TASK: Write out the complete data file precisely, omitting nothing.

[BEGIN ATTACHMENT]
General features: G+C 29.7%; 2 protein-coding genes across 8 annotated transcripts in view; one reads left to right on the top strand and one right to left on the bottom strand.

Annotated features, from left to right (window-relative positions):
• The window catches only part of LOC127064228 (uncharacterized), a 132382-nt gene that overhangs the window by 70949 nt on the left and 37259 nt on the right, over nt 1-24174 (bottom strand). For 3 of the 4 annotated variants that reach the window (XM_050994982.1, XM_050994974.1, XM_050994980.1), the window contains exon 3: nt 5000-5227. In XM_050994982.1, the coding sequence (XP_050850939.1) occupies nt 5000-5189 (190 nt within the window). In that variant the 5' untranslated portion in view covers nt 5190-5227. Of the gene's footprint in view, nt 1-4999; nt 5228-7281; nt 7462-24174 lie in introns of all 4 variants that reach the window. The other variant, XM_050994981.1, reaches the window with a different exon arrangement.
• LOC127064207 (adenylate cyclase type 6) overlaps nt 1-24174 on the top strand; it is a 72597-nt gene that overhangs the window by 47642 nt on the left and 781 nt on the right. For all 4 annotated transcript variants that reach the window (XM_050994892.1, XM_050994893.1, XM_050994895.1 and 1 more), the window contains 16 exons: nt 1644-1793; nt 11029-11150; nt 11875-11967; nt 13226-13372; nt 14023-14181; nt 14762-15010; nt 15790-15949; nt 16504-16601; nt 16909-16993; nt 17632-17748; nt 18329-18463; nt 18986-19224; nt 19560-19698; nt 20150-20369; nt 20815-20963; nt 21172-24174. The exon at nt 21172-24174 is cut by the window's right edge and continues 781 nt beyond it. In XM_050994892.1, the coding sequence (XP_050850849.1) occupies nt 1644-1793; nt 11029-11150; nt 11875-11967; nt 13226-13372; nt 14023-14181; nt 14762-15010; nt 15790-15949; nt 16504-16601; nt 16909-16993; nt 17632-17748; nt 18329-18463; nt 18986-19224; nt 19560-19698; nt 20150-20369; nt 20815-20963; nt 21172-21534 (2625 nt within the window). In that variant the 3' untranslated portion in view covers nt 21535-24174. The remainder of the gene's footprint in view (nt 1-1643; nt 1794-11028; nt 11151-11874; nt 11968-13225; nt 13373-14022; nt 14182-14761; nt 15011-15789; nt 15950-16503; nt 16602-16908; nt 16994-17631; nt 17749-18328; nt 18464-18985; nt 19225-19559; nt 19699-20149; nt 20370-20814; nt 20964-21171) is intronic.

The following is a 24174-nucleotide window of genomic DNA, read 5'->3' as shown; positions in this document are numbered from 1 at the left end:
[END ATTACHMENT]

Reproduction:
General features: G+C 29.7%; 2 protein-coding genes across 8 annotated transcripts in view; one reads left to right on the top strand and one right to left on the bottom strand.

Annotated features, from left to right (window-relative positions):
• The window catches only part of LOC127064228 (uncharacterized), a 132382-nt gene that overhangs the window by 70949 nt on the left and 37259 nt on the right, over nt 1-24174 (bottom strand). For 3 of the 4 annotated variants that reach the window (XM_050994982.1, XM_050994974.1, XM_050994980.1), the window contains exon 3: nt 5000-5227. In XM_050994982.1, the coding sequence (XP_050850939.1) occupies nt 5000-5189 (190 nt within the window). In that variant the 5' untranslated portion in view covers nt 5190-5227. Of the gene's footprint in view, nt 1-4999; nt 5228-7281; nt 7462-24174 lie in introns of all 4 variants that reach the window. The other variant, XM_050994981.1, reaches the window with a different exon arrangement.
• LOC127064207 (adenylate cyclase type 6) overlaps nt 1-24174 on the top strand; it is a 72597-nt gene that overhangs the window by 47642 nt on the left and 781 nt on the right. For all 4 annotated transcript variants that reach the window (XM_050994892.1, XM_050994893.1, XM_050994895.1 and 1 more), the window contains 16 exons: nt 1644-1793; nt 11029-11150; nt 11875-11967; nt 13226-13372; nt 14023-14181; nt 14762-15010; nt 15790-15949; nt 16504-16601; nt 16909-16993; nt 17632-17748; nt 18329-18463; nt 18986-19224; nt 19560-19698; nt 20150-20369; nt 20815-20963; nt 21172-24174. The exon at nt 21172-24174 is cut by the window's right edge and continues 781 nt beyond it. In XM_050994892.1, the coding sequence (XP_050850849.1) occupies nt 1644-1793; nt 11029-11150; nt 11875-11967; nt 13226-13372; nt 14023-14181; nt 14762-15010; nt 15790-15949; nt 16504-16601; nt 16909-16993; nt 17632-17748; nt 18329-18463; nt 18986-19224; nt 19560-19698; nt 20150-20369; nt 20815-20963; nt 21172-21534 (2625 nt within the window). In that variant the 3' untranslated portion in view covers nt 21535-24174. The remainder of the gene's footprint in view (nt 1-1643; nt 1794-11028; nt 11151-11874; nt 11968-13225; nt 13373-14022; nt 14182-14761; nt 15011-15789; nt 15950-16503; nt 16602-16908; nt 16994-17631; nt 17749-18328; nt 18464-18985; nt 19225-19559; nt 19699-20149; nt 20370-20814; nt 20964-21171) is intronic.

The following is a 24174-nucleotide window of genomic DNA, read 5'->3' as shown; positions in this document are numbered from 1 at the left end: